Asaf Ashkenazi
Asaf Ashkenazi
Jul 14, 2020

 

In less than three weeks, the FBI has issued two official warnings that highlight how cyber criminals are taking advantage of COVID-19 by extracting both personal and corporate data from unsuspecting Americans.

On June 10, 2020, the FBI released a PSA that cautioned consumers, businesses and mobile application developers that cyber criminals are routinely hacking mobile banking apps due to their increased use during the pandemic. Shortly after this announcement, On June 26, 2020, the FBI released another fraud alert warning of online schemes that solicited COVID-19 antibody tests designed to harvest personal information and not provide any actual service.  

 

Unprecedented Mobile App Vulnerabilities During COVID-19

 

That’s a double-whammy, and it’s a two-pronged approach that gives cybercriminals an edge they could have only dreamed of five months ago. Indeed, some banks have even increased limits that are usually tightly controlled within their mobile banking apps. One can only imagine how hackers are targeting non-banking apps in the same way. It’s an open cattle call in many respects – a reason for cyber criminals to target mobile apps they perhaps wouldn’t have bothered with just a few short weeks ago.

For example, small businesses mobile bank accounts can now accept check deposits in much larger quantities and amounts compared to before COVID-19. A company that may have been restricted to mobile check deposits amounting to $10,000 per day may now have a limit that allows for much more. Limits were raised to offer convenience and to counter the restricted retail bank locations and hours, but it also opens the door for dramatically larger fraud opportunities – not because of the increased limits, but because people are using the app more often, and without any increased security. This means that almost overnight, mobile banking apps have become a much more appealing target for hackers.

 

As App Usage Skyrockets, So Do Cyberattacks

 

It’s the perfect storm for criminals willing to look for poorly protected mobile apps that can be easily targeted due to overarching bugs – which don't require the tedious task of hacking an individual’s password or account. If you master the ability to exploit bugs in an app used by many, it’s a far easier task than going after individuals. During this COVID-19 pandemic, the consumer should be cautious, but the developer of mobile apps should be doubly concerned. Developers' reputation for privacy and safety is at stake. Trust makes all the difference between a loyal customer base and one that leaves in droves as the result of scary data breaches.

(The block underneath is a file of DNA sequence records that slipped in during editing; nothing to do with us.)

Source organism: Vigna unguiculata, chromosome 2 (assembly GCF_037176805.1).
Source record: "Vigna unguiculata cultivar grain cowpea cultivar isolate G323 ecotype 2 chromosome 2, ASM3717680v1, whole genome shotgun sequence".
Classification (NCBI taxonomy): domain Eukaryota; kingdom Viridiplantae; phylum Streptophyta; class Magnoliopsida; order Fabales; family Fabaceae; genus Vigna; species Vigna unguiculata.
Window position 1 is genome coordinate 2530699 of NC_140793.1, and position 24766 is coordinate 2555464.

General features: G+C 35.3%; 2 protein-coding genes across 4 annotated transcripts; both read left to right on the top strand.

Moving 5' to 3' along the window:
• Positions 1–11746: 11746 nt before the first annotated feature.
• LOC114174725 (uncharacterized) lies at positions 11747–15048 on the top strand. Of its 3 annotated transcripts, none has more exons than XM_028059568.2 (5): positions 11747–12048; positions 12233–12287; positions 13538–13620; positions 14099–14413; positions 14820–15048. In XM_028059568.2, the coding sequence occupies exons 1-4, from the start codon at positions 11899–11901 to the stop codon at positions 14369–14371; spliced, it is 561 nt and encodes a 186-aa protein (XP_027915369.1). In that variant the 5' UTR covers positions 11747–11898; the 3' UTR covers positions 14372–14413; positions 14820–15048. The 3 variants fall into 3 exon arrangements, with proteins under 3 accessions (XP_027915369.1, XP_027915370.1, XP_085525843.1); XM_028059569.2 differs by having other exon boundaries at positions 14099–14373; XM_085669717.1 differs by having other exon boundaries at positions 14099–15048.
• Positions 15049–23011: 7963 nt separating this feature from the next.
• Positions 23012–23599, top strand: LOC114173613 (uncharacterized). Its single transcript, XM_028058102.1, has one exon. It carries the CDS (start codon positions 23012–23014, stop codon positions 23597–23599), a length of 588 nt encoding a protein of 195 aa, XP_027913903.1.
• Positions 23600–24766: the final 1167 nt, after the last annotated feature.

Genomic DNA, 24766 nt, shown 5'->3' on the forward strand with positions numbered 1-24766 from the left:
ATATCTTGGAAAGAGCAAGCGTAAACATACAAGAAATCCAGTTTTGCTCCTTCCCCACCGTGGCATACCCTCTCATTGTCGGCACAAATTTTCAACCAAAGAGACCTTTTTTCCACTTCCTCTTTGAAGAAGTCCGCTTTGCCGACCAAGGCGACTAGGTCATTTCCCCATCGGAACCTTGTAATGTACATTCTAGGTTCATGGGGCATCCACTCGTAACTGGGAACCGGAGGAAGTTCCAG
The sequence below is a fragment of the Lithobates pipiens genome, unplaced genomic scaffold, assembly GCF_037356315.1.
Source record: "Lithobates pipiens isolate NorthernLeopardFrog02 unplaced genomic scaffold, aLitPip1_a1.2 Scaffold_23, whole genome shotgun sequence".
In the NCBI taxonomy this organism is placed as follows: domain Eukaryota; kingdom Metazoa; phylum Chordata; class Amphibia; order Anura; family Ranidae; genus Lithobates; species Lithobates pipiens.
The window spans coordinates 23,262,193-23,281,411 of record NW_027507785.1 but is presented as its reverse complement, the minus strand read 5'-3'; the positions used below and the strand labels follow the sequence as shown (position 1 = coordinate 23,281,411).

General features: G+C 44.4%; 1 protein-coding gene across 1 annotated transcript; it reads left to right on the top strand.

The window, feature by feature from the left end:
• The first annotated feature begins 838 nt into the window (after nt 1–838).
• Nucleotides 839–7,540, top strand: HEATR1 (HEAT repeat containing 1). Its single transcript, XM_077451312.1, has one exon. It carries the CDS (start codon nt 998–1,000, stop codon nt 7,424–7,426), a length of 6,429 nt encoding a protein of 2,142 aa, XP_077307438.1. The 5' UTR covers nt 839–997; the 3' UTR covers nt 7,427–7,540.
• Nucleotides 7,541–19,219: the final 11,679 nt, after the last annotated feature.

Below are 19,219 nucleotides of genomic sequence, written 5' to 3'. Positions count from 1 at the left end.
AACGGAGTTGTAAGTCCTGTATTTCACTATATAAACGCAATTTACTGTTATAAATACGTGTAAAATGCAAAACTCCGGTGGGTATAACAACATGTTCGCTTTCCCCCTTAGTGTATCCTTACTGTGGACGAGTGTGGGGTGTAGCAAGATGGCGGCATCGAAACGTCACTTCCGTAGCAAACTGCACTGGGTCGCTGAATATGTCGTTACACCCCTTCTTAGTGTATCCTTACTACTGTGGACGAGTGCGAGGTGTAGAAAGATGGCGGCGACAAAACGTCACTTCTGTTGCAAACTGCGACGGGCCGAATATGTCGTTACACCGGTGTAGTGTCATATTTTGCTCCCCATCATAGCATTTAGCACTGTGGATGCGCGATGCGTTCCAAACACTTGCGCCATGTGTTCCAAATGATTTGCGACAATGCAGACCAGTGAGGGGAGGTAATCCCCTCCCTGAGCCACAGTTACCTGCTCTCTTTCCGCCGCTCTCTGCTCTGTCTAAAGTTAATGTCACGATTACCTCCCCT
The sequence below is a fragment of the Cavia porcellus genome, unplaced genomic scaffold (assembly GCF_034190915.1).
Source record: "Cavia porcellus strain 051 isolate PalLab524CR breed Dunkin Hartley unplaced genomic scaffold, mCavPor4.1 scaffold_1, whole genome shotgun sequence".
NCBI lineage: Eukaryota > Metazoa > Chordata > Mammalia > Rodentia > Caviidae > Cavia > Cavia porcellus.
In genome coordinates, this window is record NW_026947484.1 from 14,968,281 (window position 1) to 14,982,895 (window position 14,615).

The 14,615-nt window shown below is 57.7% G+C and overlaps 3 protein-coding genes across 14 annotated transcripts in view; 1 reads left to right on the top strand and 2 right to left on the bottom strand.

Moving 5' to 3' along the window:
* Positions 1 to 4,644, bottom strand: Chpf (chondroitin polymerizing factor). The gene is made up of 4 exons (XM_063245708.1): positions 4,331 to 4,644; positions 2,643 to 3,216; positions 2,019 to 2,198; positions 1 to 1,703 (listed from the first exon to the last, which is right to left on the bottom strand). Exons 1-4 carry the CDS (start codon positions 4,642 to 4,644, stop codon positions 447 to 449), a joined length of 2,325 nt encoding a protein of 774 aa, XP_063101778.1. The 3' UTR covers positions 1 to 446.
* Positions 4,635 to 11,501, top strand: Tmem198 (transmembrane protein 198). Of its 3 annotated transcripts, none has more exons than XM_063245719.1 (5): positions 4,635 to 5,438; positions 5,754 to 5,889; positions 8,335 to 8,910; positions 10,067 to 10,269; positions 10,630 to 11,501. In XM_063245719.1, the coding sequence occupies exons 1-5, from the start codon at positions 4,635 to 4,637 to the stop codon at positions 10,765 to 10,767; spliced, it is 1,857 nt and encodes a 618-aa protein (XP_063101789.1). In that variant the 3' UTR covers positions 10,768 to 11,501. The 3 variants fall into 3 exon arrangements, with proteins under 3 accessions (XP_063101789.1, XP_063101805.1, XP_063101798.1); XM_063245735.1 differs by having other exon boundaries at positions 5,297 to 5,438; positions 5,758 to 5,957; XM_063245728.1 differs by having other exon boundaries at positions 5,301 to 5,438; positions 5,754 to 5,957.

By now, we’ve all heard about the need for social distancing. But for years, we've been warned about social engineering online – where criminals try to draw you in with seemingly helpful scams that are anything but. Social distancing is a truly necessary practice that can potentially save lives, but we are seeing criminals take advantage of people in isolation to gain the upper hand. Hackers are targeting mobile apps at an unprecedented rate because we’re using them more and more to make our lives convenient during the pandemic.

Mobile app developers must realize that a focus on app security should be at the forefront of their efforts in order to avoid transforming their users into victims. The more unappealing developers can make their apps for hackers, the better. There are numerous tools and methods for App Protection that will make it more difficult for criminals to exploit vulnerabilities. Book a call with a security expert to discuss your needs and learn more about how to safeguard your app, reputation, and your users with trusted solutions.

 

Sources

FBI: FBI Warns of Potential Fraud in Antibody Testing for COVID-19 

FBI: Increased Use of Mobile Banking Apps Could Lead to Exploitation